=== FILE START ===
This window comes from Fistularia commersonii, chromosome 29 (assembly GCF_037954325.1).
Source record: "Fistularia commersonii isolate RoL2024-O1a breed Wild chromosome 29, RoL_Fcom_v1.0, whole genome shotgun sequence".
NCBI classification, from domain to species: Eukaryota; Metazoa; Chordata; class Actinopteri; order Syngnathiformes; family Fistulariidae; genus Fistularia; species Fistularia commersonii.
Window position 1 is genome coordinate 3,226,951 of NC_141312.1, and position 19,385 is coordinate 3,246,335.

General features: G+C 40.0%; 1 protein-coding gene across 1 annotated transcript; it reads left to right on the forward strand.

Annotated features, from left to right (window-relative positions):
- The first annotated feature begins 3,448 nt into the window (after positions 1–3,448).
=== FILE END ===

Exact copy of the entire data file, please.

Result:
This window comes from Fistularia commersonii, chromosome 29 (assembly GCF_037954325.1).
Source record: "Fistularia commersonii isolate RoL2024-O1a breed Wild chromosome 29, RoL_Fcom_v1.0, whole genome shotgun sequence".
NCBI classification, from domain to species: Eukaryota; Metazoa; Chordata; class Actinopteri; order Syngnathiformes; family Fistulariidae; genus Fistularia; species Fistularia commersonii.
Window position 1 is genome coordinate 3,226,951 of NC_141312.1, and position 19,385 is coordinate 3,246,335.

General features: G+C 40.0%; 1 protein-coding gene across 1 annotated transcript; it reads left to right on the forward strand.

Annotated features, from left to right (window-relative positions):
- The first annotated feature begins 3,448 nt into the window (after positions 1–3,448).